Starting the Debugger

If these steps are completed successfully, start up the target host then the debugger in that order.

On the target host, run:

target# sysctl debug.kdb.current=gdb
debug.kdb.current: ddb -> gdb
target# sysctl debug.kdb.enter=1

If successful, the target machine will appear to lock up. Then on the debugging host, run the following:

debugger# kgdb kernel.debug
(kgdb) target remote /dev/cuau0
Remote debugging using /dev/cuau0
Reading symbols from /boot/kernel/intpm.ko...
(No debugging symbols found in /boot/kernel/intpm.ko)
Reading symbols from /boot/kernel/smbus.ko...
(No debugging symbols found in /boot/kernel/smbus.ko)
Reading symbols from /boot/kernel/virtio_console.ko...
(No debugging symbols found in /boot/kernel/virtio_console.ko)
Reading symbols from /boot/kernel/uhid.ko...
(No debugging symbols found in /boot/kernel/uhid.ko)
Reading symbols from /boot/kernel/usbhid.ko...
(No debugging symbols found in /boot/kernel/usbhid.ko)
Reading symbols from /boot/kernel/hidbus.ko...
(No debugging symbols found in /boot/kernel/hidbus.ko)
Reading symbols from /boot/kernel/wmt.ko...
(No debugging symbols found in /boot/kernel/wmt.ko)
breakpoint () at /usr/src/sys/amd64/include/cpufunc.h:62
62	/usr/src/sys/amd64/include/cpufunc.h: No such file or directory.

And it worked!

From here, you can run normal gdb commands. For example, to get a backtrace, run bt as follows:

(kgdb) bt
#0  breakpoint () at /usr/src/sys/amd64/include/cpufunc.h:62
#1  0xffffffff8104ecf0 in kdb_enter (why=0xffffffff81986d13 "sysctl", msg=0xffffffff81a1e252 "sysctl debug.kdb.enter")
    at /usr/src/sys/kern/subr_kdb.c:555
#2  0xffffffff8104fe75 in kdb_sysctl_enter (oidp=0xffffffff81ef5ad0 <sysctl___debug_kdb_enter>, arg1=0x0, arg2=0, req=0xfffffe00a0fcecc0)
    at /usr/src/sys/kern/subr_kdb.c:203
#3  0xffffffff80ff6815 in sysctl_root_handler_locked (oid=0xffffffff81ef5ad0 <sysctl___debug_kdb_enter>, arg1=0x0, arg2=0,
    req=0xfffffe00a0fcecc0, tracker=0xfffffe00a0fcec30) at /usr/src/sys/kern/kern_sysctl.c:201
#4  0xffffffff80ff55a6 in sysctl_root (oidp=0x0, arg1=0x0, arg2=0, req=0xfffffe00a0fcecc0) at /usr/src/sys/kern/kern_sysctl.c:2409
#5  0xffffffff80ff5fcf in userland_sysctl (td=0xfffff80003a26740, name=0xfffffe00a0fceda0, namelen=3, old=0x0, oldlenp=0x0, inkernel=0,
    new=0x4189c9408008, newlen=4, retval=0xfffffe00a0fced98, flags=0) at /usr/src/sys/kern/kern_sysctl.c:2566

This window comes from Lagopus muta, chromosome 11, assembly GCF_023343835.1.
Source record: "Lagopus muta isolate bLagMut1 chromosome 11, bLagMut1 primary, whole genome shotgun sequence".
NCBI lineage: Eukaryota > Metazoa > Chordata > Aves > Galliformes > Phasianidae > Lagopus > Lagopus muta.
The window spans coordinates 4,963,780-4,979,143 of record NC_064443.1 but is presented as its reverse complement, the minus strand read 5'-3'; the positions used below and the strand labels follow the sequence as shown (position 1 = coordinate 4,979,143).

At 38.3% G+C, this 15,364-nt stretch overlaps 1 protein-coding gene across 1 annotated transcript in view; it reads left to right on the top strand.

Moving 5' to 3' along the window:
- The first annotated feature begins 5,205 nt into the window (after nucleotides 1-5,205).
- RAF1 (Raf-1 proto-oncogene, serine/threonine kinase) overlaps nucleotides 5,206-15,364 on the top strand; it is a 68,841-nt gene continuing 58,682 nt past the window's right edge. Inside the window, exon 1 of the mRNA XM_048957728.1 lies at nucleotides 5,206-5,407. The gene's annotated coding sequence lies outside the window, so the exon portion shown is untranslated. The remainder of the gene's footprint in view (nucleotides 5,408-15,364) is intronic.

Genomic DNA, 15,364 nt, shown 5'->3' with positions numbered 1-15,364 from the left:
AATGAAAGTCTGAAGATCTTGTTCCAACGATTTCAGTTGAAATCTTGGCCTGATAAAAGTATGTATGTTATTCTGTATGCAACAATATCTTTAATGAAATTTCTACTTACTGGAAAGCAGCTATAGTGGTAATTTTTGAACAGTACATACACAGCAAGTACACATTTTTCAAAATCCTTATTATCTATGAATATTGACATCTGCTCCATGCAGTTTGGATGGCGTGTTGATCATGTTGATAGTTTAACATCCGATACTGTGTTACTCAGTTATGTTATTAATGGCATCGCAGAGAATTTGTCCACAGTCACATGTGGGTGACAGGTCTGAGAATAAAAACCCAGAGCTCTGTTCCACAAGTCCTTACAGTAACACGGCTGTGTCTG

#6  0xffffffff80ff5c75 in sys___sysctl (td=0xfffff80003a26740, uap=0xfffff80003a26b40) at /usr/src/sys/kern/kern_sysctl.c:2439
#7  0xffffffff817b1864 in syscallenter (td=0xfffff80003a26740) at /usr/src/sys/amd64/amd64/../../kern/subr_syscall.c:188
#8  0xffffffff817b0f95 in amd64_syscall (td=0xfffff80003a26740, traced=0) at /usr/src/sys/amd64/amd64/trap.c:1194
#9  <signal handler called>
#10 0x000026a94b0bb89a in ?? ()
Backtrace stopped: Cannot access memory at address 0x26a948d01aa8

Or to switch frames and list the local variables:

(kgdb) frame 8
#8  0xffffffff817b0f95 in amd64_syscall (td=0xfffff80003a26740, traced=0) at /usr/src/sys/amd64/amd64/trap.c:1194
1194	/usr/src/sys/amd64/amd64/trap.c: No such file or directory.
(kgdb) info locals
ksi = {ksi_link = {tqe_next = 0x400000000000, tqe_prev = 0xfffff80003a26740}, ksi_info = {si_signo = -1594036464, si_errno = -512,
    si_code = -2130219481, si_pid = -1, si_uid = 2700930880, si_status = 33553920, si_addr = 0x1f80003a26740, si_value = {
      sival_int = -1594036416, sival_ptr = 0xfffffe00a0fcef40, sigval_int = -1594036416, sigval_ptr = 0xfffffe00a0fcef40}, _reason = {
      _fault = {_trapno = 1}, _timer = {_timerid = 1, _overrun = 0}, _mesgq = {_mqd = 1}, _poll = {_band = 1}, _capsicum = {_syscall = 1},
      __spare__ = {__spare1__ = 1, __spare2__ = {4096, 0, 0, 0, 4096, 0, 0}}}}, ksi_flags = -1594036432,
  ksi_sigq = 0xffffffff817b0748 <trap_check+72>}

Closing Comments

I hope this guide serves to help someone else running into this problem and overall helps in the continued development of FreeBSD. If you have any suggestions on how to improve this guide, please email me at farhan [at] farhan [dot] codes.

Thank you for reading and Happy Hacking!